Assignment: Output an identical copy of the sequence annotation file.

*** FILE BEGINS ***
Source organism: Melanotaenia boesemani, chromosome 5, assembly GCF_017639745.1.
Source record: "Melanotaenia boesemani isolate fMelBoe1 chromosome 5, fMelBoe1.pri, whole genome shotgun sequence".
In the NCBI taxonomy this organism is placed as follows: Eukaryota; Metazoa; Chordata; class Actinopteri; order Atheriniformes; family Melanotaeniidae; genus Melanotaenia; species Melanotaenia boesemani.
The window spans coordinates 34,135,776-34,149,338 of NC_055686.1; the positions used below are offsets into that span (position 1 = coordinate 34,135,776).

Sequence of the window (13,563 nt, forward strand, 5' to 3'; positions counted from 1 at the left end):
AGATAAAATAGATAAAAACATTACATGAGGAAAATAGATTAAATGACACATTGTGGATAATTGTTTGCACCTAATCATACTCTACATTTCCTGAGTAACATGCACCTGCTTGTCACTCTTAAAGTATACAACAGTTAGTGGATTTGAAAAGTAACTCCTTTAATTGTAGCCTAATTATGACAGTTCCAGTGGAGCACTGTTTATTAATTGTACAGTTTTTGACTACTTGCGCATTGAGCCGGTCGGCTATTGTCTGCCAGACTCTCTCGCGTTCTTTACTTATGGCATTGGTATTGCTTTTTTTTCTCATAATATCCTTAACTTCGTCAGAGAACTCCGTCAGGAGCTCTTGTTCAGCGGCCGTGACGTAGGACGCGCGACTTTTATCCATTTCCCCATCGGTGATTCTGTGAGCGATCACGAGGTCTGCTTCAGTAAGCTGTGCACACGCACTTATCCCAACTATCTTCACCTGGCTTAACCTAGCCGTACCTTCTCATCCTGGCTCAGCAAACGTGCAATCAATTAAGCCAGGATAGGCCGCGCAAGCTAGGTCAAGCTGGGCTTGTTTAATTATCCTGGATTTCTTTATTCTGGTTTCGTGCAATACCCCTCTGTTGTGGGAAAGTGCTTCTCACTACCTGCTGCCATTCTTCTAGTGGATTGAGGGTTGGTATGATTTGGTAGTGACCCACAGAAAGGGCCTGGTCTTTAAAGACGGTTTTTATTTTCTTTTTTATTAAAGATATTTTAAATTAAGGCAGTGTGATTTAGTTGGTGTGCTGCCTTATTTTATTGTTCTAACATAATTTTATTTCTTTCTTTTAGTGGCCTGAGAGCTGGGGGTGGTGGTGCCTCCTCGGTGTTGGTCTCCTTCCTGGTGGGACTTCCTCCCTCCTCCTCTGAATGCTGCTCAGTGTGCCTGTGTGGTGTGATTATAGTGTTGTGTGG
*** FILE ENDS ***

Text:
Source organism: Melanotaenia boesemani, chromosome 5, assembly GCF_017639745.1.
Source record: "Melanotaenia boesemani isolate fMelBoe1 chromosome 5, fMelBoe1.pri, whole genome shotgun sequence".
In the NCBI taxonomy this organism is placed as follows: Eukaryota; Metazoa; Chordata; class Actinopteri; order Atheriniformes; family Melanotaeniidae; genus Melanotaenia; species Melanotaenia boesemani.
The window spans coordinates 34,135,776-34,149,338 of NC_055686.1; the positions used below are offsets into that span (position 1 = coordinate 34,135,776).

Sequence of the window (13,563 nt, forward strand, 5' to 3'; positions counted from 1 at the left end):
AGATAAAATAGATAAAAACATTACATGAGGAAAATAGATTAAATGACACATTGTGGATAATTGTTTGCACCTAATCATACTCTACATTTCCTGAGTAACATGCACCTGCTTGTCACTCTTAAAGTATACAACAGTTAGTGGATTTGAAAAGTAACTCCTTTAATTGTAGCCTAATTATGACAGTTCCAGTGGAGCACTGTTTATTAATTGTACAGTTTTTGACTACTTGCGCATTGAGCCGGTCGGCTATTGTCTGCCAGACTCTCTCGCGTTCTTTACTTATGGCATTGGTATTGCTTTTTTTTCTCATAATATCCTTAACTTCGTCAGAGAACTCCGTCAGGAGCTCTTGTTCAGCGGCCGTGACGTAGGACGCGCGACTTTTATCCATTTCCCCATCGGTGATTCTGTGAGCGATCACGAGGTCTGCTTCAGTAAGCTGTGCACACGCACTTATCCCAACTATCTTCACCTGGCTTAACCTAGCCGTACCTTCTCATCCTGGCTCAGCAAACGTGCAATCAATTAAGCCAGGATAGGCCGCGCAAGCTAGGTCAAGCTGGGCTTGTTTAATTATCCTGGATTTCTTTATTCTGGTTTCGTGCAATACCCCTCTGTTGTGGGAAAGTGCTTCTCACTACCTGCTGCCATTCTTCTAGTGGATTGAGGGTTGGTATGATTTGGTAGTGACCCACAGAAAGGGCCTGGTCTTTAAAGACGGTTTTTATTTTCTTTTTTATTAAAGATATTTTAAATTAAGGCAGTGTGATTTAGTTGGTGTGCTGCCTTATTTTATTGTTCTAACATAATTTTATTTCTTTCTTTTAGTGGCCTGAGAGCTGGGGGTGGTGGTGCCTCCTCGGTGTTGGTCTCCTTCCTGGTGGGACTTCCTCCCTCCTCCTCTGAATGCTGCTCAGTGTGCCTGTGTGGTGTGATTATAGTGTTGTGTGG